This article is part of our continuing series about attracting veterans to local government.
So who are veterans? All veterans have one thing in common: each signed a blank check payable to the United States of America for their service up to, and including their life. At this point, that is a bit of a cliché, but read that closely again and let it marinate.
- Veterans are a diverse group of people with surprisingly few similarities, yet lumped into one category to ease the burden of statisticians.
- There are approximately 8 million veterans who have served since September 11, 2001; 20% of those veterans are female, that number is expected to rise given integration of women into combat roles.
- Veterans have impacted on all parts of society from Jimi Hendrix (101st Airborne Division paratrooper and psychedelic rock legend) to George H. W. Bush (former POTUS and WWII bomber pilot).
Rather than talking for all veterans—for whom I am hardly qualified to speak—I want to talk a little about myself and my journey that led me to local government. It begins as many local government practitioners’ stories begin: I had no idea local government existed as a career option. I knew I wanted to serve my country and go to college. The Army offered the best tuition package of the services, as well as Airborne School. In fact, my only two stipulations to signing the dotted line were, “I want to jump out of airplanes and go to college.”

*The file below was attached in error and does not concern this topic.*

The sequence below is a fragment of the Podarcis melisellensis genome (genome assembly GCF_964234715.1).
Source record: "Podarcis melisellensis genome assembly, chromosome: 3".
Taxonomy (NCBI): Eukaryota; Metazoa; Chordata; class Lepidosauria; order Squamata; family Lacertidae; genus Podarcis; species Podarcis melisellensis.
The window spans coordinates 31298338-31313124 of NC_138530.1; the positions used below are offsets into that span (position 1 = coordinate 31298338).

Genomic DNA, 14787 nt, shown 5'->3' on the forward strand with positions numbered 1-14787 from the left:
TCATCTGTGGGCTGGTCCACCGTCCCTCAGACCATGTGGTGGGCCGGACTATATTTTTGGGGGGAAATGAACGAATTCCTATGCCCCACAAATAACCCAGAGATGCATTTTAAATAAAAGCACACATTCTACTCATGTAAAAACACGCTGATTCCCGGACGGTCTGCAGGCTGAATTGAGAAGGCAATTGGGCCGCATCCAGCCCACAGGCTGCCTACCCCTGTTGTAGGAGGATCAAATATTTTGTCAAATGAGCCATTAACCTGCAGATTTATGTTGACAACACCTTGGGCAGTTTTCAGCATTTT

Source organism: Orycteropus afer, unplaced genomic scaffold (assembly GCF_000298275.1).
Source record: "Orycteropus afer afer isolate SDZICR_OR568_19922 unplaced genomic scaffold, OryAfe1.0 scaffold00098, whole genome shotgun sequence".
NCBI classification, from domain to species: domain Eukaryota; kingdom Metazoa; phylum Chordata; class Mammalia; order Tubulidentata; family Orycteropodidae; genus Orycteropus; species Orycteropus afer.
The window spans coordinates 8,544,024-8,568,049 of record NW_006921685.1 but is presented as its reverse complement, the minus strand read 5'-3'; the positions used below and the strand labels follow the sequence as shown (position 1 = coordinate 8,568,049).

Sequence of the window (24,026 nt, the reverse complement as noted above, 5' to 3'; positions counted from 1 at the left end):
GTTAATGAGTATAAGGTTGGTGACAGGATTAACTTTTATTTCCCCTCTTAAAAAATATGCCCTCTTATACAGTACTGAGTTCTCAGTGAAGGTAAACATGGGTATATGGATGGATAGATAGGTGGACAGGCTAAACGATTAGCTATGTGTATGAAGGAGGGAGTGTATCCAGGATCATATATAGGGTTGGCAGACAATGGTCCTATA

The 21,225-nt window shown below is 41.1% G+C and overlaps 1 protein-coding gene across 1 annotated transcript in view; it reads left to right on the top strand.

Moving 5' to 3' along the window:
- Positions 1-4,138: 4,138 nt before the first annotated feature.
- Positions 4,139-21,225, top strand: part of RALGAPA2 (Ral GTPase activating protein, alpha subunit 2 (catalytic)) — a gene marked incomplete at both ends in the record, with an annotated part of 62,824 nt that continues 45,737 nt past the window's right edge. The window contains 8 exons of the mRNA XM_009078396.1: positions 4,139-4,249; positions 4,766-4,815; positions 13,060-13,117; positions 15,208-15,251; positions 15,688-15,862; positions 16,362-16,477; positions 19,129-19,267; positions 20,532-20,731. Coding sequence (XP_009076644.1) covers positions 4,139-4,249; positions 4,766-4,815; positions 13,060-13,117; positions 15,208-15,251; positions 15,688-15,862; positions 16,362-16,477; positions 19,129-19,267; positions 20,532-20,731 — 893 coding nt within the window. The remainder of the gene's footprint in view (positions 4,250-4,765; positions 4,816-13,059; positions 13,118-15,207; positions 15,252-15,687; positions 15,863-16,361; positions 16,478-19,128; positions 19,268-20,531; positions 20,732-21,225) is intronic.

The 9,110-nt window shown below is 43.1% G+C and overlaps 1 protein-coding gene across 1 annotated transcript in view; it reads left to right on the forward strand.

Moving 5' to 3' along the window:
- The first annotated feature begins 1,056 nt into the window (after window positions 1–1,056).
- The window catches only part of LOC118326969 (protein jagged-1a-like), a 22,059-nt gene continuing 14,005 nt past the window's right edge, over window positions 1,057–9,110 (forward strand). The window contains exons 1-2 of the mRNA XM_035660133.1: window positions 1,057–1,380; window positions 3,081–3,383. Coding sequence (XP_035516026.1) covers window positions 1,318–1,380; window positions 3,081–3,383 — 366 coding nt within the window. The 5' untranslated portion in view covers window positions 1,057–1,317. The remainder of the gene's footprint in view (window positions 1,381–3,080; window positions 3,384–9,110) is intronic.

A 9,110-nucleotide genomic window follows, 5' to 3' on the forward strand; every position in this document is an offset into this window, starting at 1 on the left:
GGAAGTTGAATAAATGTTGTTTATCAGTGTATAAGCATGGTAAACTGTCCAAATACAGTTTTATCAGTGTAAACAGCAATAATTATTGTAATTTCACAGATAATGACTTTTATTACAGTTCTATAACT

Transitioning into the Civilian World
As I was transitioning from the Army back into the civilian world, local government was not on my radar as a career option. My goal was to get to college degree then land a job with the federal government. Which is what I did. It took six years to figure out that I hated working in the federal structure where pay grade was king and an anonymous coded number was included on each letter that I sent to a customer. The notion that I was serving the greater slipped away and cynicism crept in. I had to get out of there.
Finding a Local Government Job
I attended and graduated from the Appalachian State University MPA program. It was there where learned that local government is where the action is.
I completed an internship with the Town of Seven Devils, NC (population 192) in western North Carolina. The Town Manager was a veteran and Appalachian State MPA graduate. I loved how every day was a new challenge. I loved attending Council meetings and watching democracy in action. I loved engaging residents of the small town and learning about how they came to live on a former resort that incorporated to avoid bankruptcy.
After graduating with an MPA, I was accepted into the ICMA Local Government Management Fellows program (try putting that on a business card). I was hired to work in Hyde County, NC through a state association (North Carolina Association of County Commissioners) that helps to provide fellows to economically distressed counties. I will finish my fellowship in June and am looking forward to the next chapter in my local government career.
One common trait among veterans, including myself, is a strong public service motivation. I will strive to continue to serve this great nation in any way I am able.